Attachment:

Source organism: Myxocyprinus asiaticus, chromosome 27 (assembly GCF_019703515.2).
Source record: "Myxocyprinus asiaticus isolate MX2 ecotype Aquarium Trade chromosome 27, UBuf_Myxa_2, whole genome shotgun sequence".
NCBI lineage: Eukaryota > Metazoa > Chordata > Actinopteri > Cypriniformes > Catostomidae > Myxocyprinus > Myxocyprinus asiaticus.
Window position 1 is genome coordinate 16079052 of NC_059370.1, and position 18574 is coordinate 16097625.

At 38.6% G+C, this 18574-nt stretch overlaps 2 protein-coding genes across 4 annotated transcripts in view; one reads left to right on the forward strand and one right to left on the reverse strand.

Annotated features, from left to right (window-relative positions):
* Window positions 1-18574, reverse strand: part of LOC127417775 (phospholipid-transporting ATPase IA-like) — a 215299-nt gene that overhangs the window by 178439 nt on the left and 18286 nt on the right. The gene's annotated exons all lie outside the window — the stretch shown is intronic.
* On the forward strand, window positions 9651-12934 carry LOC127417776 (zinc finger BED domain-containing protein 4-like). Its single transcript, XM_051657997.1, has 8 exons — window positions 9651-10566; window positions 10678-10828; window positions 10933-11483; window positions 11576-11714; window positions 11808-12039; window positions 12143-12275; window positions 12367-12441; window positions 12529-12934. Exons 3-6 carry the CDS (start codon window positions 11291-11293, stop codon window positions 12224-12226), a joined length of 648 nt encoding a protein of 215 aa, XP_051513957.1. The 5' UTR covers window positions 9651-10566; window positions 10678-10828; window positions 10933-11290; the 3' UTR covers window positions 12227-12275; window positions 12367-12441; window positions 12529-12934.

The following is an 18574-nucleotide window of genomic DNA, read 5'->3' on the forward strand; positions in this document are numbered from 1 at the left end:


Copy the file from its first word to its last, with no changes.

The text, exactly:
Source organism: Myxocyprinus asiaticus, chromosome 27 (assembly GCF_019703515.2).
Source record: "Myxocyprinus asiaticus isolate MX2 ecotype Aquarium Trade chromosome 27, UBuf_Myxa_2, whole genome shotgun sequence".
NCBI lineage: Eukaryota > Metazoa > Chordata > Actinopteri > Cypriniformes > Catostomidae > Myxocyprinus > Myxocyprinus asiaticus.
Window position 1 is genome coordinate 16079052 of NC_059370.1, and position 18574 is coordinate 16097625.

At 38.6% G+C, this 18574-nt stretch overlaps 2 protein-coding genes across 4 annotated transcripts in view; one reads left to right on the forward strand and one right to left on the reverse strand.

Annotated features, from left to right (window-relative positions):
* Window positions 1-18574, reverse strand: part of LOC127417775 (phospholipid-transporting ATPase IA-like) — a 215299-nt gene that overhangs the window by 178439 nt on the left and 18286 nt on the right. The gene's annotated exons all lie outside the window — the stretch shown is intronic.
* On the forward strand, window positions 9651-12934 carry LOC127417776 (zinc finger BED domain-containing protein 4-like). Its single transcript, XM_051657997.1, has 8 exons — window positions 9651-10566; window positions 10678-10828; window positions 10933-11483; window positions 11576-11714; window positions 11808-12039; window positions 12143-12275; window positions 12367-12441; window positions 12529-12934. Exons 3-6 carry the CDS (start codon window positions 11291-11293, stop codon window positions 12224-12226), a joined length of 648 nt encoding a protein of 215 aa, XP_051513957.1. The 5' UTR covers window positions 9651-10566; window positions 10678-10828; window positions 10933-11290; the 3' UTR covers window positions 12227-12275; window positions 12367-12441; window positions 12529-12934.

The following is an 18574-nucleotide window of genomic DNA, read 5'->3' on the forward strand; positions in this document are numbered from 1 at the left end: